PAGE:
West African rice production technology—developed by farmers in the Upper Guinea Coast more than five hundred years before the trans-Atlantic slave trade—laid the foundation for South Carolina and Georgia’s commercial rice industry. The agricultural skill, ingenuity, and technology of enslaved Africans made coastal South Carolina rice planters the richest planters with the largest slave holdings in the antebellum U.S. South. The floods fertilizing the inland and tidal rice fields also created the most deadly living environments for enslaved laborers in the U.S. South. Tens of thousands of enslaved men, women, and especially children perished in the stagnant, cold, mosquito- and disease-infested swamps. Along the Savannah River, approximately two-thirds of children born on rice plantations died before they reached age 15, 40 percent in their first year up until the Civil War. Historians have no way of counting the stillbirths and miscarriages among enslaved women. Our ancestors lost their youth, health, lives, and children as a result of reshaping the coastal landscape, carving rice fields out of cypress swamps, building earthen embankments “nearly three times the volume of Cheops, the world’s largest pyramid,” and engineering a hydraulic irrigation system. Yet, there are no memorials to commemorate their appalling sufferings, involuntary sacrifices, or immeasurable contributions.
A true marriage between West African and European classical traditions, Casop: A Requiem for Rice is composed for full symphony orchestra and choir, an African and African-American inspired take on a classic requiem. Casop draws on funerary traditions among the Diola-Fogny to recount the stories of enslaved laborers building Lowcountry rice fields. The Diola are quintessential rice farmers along the Casamance River of present-day Senegal. In the event of untimely, accidental, and suspicious deaths, Diola-Fogny ritual specialists performed casop, a “ritual interrogation of the corpse” via spirit possession. During the funeral, the deceased was asked to tell his or her story about the circumstances of death. Once the truth was revealed, the dead would be buried and harmony and peace restored to the community. Casop is simultaneously a modern take on a classic European requiem—in the spirit of Verdi, Mozart, Faure, and Britten—that mourns the souls of the enslaved who died on Lowcountry rice plantations, their bodies unburied, their suffering unmourned, and their sacrifices unmarked for future generations. The lamentation turns to celebration of the critical role enslaved Africans’ ingenuity, technology, and industry played in the economy of the US South, laying to rest once and for all, the shackles of shame, blame, guilt, and denial that pervade this painful period in European, American, African, and African-American history.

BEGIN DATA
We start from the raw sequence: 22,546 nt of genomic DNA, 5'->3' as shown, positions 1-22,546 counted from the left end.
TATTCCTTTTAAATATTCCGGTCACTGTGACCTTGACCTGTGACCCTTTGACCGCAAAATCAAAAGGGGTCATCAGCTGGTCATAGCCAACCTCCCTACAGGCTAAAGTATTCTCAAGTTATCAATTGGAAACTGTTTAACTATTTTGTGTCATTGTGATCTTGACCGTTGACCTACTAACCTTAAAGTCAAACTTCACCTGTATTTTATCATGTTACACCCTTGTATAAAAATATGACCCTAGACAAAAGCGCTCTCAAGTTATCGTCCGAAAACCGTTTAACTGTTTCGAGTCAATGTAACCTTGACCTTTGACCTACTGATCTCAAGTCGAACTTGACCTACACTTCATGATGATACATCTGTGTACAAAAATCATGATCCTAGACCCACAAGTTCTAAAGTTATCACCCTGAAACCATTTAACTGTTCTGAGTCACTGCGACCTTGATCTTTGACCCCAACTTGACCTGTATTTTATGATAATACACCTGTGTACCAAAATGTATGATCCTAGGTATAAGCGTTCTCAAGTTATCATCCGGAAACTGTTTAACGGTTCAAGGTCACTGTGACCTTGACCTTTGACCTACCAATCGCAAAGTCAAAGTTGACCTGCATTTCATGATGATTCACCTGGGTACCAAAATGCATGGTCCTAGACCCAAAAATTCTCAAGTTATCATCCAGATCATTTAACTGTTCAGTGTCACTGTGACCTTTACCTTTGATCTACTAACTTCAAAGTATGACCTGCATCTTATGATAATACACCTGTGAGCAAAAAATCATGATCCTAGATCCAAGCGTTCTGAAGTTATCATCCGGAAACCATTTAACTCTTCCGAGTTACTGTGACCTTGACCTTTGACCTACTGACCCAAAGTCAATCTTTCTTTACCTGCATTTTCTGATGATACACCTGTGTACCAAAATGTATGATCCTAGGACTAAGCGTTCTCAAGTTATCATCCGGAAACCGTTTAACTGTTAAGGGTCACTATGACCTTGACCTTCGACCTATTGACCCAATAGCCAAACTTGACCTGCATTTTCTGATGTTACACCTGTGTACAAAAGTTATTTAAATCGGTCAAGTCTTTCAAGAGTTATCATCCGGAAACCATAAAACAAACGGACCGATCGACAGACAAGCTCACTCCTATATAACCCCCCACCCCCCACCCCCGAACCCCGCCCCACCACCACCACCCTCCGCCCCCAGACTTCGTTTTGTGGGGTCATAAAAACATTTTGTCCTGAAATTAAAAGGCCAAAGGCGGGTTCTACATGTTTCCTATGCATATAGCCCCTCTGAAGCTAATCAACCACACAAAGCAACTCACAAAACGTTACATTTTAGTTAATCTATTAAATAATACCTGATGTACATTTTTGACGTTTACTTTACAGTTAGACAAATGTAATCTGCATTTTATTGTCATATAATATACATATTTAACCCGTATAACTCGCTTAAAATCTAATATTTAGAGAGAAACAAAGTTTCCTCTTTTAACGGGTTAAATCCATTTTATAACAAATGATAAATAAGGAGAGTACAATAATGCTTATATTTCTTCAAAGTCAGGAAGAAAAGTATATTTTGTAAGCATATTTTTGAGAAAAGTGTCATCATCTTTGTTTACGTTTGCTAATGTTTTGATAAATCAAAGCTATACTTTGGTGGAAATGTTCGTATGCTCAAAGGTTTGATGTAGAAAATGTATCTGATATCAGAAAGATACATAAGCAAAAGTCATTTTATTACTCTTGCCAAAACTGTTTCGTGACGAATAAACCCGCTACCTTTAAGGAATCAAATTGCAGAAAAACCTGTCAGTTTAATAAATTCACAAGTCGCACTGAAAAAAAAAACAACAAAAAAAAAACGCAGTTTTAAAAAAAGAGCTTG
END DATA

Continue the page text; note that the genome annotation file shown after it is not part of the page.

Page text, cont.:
Casop reclaims African and African-American history and fosters reconciliation among Africans, Europeans, and Americans. The stories of Africans enslaved on Lowcountry rice plantations become a new genre, the vehicle through which oppressed and voiceless peoples can tell their stories, mourn their dead, and celebrate their contributions to the world.
Carnegie Mellon's Center for the Arts in Society selected Requiem for Rice as its Performance Initiative for 2015-2017. Portions of Casop will be staged in Pittsburgh February 22, 2018 (as part of the Pittsburgh Humanities Festival) and Fall 2018 (date to be announced). The full piece will premiere February 13, 2019 in Pittsburgh at the Carnegie Music Hall Oakland performed by the Colour of Music Festival Orchestra.
Now in its fifth year, the Colour of Music Festival offers a musical kaleidoscope highlighting the impact and historical significance of black classical composers and performers on American and world culture. The annual Colour of Music Festival takes place at various venues throughout historic Charleston, South Carolina. Assembling acclaimed black chamber ensemble players and artists to form the Colour of Music Orchestra, the five-day Festival showcases some of the top black classical musicians in the United States, trained at some of the most prestigious music schools, conservatories and universities in the world.